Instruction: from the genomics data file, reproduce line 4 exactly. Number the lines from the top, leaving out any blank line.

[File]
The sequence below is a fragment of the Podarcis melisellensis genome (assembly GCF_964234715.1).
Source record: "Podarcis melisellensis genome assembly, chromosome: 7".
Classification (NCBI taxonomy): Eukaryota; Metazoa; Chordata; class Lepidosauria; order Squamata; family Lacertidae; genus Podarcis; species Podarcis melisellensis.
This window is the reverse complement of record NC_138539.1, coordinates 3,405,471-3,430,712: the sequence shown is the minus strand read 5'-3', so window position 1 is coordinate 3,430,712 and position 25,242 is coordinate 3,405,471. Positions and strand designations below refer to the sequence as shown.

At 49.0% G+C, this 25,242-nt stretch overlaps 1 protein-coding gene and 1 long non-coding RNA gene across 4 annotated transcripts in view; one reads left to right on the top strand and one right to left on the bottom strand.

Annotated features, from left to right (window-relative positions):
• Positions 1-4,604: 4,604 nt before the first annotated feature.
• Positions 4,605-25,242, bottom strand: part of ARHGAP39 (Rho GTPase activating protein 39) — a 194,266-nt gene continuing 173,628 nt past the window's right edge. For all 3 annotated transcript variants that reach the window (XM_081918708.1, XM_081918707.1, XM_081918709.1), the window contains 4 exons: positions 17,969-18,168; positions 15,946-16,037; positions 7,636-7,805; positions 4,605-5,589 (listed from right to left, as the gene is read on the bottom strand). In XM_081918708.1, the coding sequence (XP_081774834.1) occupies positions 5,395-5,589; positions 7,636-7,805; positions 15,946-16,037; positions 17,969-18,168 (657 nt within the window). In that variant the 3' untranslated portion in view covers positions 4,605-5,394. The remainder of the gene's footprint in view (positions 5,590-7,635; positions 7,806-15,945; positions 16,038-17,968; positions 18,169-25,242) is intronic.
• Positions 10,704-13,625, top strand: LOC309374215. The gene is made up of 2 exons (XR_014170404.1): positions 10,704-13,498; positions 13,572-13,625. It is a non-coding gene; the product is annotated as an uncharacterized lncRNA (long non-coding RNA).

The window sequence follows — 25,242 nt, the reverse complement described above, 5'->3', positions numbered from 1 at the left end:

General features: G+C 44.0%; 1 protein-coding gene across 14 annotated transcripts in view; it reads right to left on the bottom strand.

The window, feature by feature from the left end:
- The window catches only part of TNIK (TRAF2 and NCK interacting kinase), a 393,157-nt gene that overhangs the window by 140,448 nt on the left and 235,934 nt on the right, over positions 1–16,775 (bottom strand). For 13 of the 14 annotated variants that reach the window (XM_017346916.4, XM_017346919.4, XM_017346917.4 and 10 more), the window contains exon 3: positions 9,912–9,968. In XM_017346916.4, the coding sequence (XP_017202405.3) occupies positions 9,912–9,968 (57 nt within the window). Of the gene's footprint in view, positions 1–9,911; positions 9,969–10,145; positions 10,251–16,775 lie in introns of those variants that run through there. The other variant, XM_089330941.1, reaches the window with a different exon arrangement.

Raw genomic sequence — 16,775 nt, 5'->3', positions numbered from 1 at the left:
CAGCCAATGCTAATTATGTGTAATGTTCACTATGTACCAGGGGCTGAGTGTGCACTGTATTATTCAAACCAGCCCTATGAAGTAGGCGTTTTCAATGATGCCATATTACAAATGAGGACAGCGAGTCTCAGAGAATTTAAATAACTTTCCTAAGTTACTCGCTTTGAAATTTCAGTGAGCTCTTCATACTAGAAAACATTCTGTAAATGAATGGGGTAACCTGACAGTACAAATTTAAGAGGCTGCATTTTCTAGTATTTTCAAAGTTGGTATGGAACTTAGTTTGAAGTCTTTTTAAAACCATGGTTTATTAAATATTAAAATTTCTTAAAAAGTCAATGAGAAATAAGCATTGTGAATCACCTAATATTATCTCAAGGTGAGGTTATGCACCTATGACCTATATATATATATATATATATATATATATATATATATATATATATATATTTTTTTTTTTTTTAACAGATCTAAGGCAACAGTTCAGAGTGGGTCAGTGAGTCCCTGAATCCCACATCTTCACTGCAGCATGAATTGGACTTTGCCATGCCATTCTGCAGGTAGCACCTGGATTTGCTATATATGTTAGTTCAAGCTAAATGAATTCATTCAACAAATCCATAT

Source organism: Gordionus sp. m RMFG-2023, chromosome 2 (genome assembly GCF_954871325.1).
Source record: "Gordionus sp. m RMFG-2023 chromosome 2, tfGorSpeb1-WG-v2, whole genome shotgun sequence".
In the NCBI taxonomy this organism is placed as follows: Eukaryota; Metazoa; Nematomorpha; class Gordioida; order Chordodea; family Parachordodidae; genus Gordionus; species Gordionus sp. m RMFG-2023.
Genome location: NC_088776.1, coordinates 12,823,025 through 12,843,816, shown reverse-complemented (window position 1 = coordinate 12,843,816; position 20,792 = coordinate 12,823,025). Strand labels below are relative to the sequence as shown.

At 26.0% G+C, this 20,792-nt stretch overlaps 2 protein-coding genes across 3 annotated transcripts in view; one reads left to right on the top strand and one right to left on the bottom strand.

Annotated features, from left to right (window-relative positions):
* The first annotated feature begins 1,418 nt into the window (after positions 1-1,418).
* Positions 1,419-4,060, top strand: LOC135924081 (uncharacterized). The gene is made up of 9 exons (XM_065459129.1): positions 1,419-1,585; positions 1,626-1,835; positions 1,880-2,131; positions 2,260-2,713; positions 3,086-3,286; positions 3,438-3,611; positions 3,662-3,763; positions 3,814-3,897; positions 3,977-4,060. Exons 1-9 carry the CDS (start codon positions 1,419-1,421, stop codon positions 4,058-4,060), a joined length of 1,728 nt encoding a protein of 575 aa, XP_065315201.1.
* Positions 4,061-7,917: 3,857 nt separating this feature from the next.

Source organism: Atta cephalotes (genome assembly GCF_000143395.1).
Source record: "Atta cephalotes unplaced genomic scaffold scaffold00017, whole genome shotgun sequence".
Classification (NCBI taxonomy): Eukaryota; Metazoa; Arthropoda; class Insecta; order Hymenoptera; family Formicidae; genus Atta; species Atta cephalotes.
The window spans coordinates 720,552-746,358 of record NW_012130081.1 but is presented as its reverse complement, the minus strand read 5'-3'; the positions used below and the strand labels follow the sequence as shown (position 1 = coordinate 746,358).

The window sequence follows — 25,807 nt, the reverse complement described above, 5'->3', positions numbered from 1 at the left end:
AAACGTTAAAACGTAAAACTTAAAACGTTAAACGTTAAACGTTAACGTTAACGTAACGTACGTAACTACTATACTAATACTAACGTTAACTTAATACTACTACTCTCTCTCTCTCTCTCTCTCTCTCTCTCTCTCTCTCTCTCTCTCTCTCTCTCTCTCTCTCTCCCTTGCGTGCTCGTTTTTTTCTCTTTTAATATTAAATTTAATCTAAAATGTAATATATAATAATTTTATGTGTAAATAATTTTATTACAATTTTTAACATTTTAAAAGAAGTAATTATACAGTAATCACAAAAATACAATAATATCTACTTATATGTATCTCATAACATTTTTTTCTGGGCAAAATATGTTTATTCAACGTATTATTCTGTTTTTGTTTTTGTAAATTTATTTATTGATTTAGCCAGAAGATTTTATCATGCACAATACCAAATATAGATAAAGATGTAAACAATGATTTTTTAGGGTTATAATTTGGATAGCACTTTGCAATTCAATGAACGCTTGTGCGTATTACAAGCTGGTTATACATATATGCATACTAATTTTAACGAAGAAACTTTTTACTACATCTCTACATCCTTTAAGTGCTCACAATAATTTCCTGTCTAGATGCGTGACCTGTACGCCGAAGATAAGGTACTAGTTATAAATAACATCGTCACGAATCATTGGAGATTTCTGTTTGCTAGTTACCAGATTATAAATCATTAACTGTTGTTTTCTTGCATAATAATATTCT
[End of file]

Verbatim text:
This window is the reverse complement of record NC_138539.1, coordinates 3,405,471-3,430,712: the sequence shown is the minus strand read 5'-3', so window position 1 is coordinate 3,430,712 and position 25,242 is coordinate 3,405,471. Positions and strand designations below refer to the sequence as shown.